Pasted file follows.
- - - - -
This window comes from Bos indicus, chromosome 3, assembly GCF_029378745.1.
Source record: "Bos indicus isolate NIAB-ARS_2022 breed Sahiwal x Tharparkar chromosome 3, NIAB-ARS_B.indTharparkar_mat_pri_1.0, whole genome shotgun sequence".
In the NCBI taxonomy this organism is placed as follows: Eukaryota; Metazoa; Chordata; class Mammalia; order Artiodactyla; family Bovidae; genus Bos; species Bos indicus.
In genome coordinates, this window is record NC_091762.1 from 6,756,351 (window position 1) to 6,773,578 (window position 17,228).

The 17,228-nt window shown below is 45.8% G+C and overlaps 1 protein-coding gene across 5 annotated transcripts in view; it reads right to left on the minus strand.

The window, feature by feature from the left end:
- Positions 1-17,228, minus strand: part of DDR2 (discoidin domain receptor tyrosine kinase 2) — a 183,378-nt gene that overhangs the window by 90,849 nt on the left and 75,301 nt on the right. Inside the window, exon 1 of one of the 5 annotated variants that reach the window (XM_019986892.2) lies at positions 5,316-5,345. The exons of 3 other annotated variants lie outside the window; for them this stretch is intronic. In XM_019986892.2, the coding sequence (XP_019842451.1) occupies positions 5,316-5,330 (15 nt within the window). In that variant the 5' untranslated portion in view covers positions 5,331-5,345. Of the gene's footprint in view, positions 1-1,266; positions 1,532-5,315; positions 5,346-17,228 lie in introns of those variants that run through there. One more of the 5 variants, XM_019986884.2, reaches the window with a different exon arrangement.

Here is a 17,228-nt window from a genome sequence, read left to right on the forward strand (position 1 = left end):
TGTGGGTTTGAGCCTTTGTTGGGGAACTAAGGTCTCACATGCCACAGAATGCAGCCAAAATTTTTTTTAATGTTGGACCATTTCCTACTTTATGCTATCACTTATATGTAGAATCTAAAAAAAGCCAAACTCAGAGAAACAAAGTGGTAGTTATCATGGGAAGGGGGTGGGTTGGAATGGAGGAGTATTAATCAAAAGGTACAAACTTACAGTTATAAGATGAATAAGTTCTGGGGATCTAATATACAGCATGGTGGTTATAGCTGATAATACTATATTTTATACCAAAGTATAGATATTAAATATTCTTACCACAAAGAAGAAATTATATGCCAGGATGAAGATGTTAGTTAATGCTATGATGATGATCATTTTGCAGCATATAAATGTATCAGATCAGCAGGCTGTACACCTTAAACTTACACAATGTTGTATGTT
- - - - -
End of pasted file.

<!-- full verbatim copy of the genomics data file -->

This window comes from Bos indicus, chromosome 3, assembly GCF_029378745.1.
Source record: "Bos indicus isolate NIAB-ARS_2022 breed Sahiwal x Tharparkar chromosome 3, NIAB-ARS_B.indTharparkar_mat_pri_1.0, whole genome shotgun sequence".
In the NCBI taxonomy this organism is placed as follows: Eukaryota; Metazoa; Chordata; class Mammalia; order Artiodactyla; family Bovidae; genus Bos; species Bos indicus.
In genome coordinates, this window is record NC_091762.1 from 6,756,351 (window position 1) to 6,773,578 (window position 17,228).

The 17,228-nt window shown below is 45.8% G+C and overlaps 1 protein-coding gene across 5 annotated transcripts in view; it reads right to left on the minus strand.

The window, feature by feature from the left end:
- Positions 1-17,228, minus strand: part of DDR2 (discoidin domain receptor tyrosine kinase 2) — a 183,378-nt gene that overhangs the window by 90,849 nt on the left and 75,301 nt on the right. Inside the window, exon 1 of one of the 5 annotated variants that reach the window (XM_019986892.2) lies at positions 5,316-5,345. The exons of 3 other annotated variants lie outside the window; for them this stretch is intronic. In XM_019986892.2, the coding sequence (XP_019842451.1) occupies positions 5,316-5,330 (15 nt within the window). In that variant the 5' untranslated portion in view covers positions 5,331-5,345. Of the gene's footprint in view, positions 1-1,266; positions 1,532-5,315; positions 5,346-17,228 lie in introns of those variants that run through there. One more of the 5 variants, XM_019986884.2, reaches the window with a different exon arrangement.

Here is a 17,228-nt window from a genome sequence, read left to right on the forward strand (position 1 = left end):
TGTGGGTTTGAGCCTTTGTTGGGGAACTAAGGTCTCACATGCCACAGAATGCAGCCAAAATTTTTTTTAATGTTGGACCATTTCCTACTTTATGCTATCACTTATATGTAGAATCTAAAAAAAGCCAAACTCAGAGAAACAAAGTGGTAGTTATCATGGGAAGGGGGTGGGTTGGAATGGAGGAGTATTAATCAAAAGGTACAAACTTACAGTTATAAGATGAATAAGTTCTGGGGATCTAATATACAGCATGGTGGTTATAGCTGATAATACTATATTTTATACCAAAGTATAGATATTAAATATTCTTACCACAAAGAAGAAATTATATGCCAGGATGAAGATGTTAGTTAATGCTATGATGATGATCATTTTGCAGCATATAAATGTATCAGATCAGCAGGCTGTACACCTTAAACTTACACAATGTTGTATGTT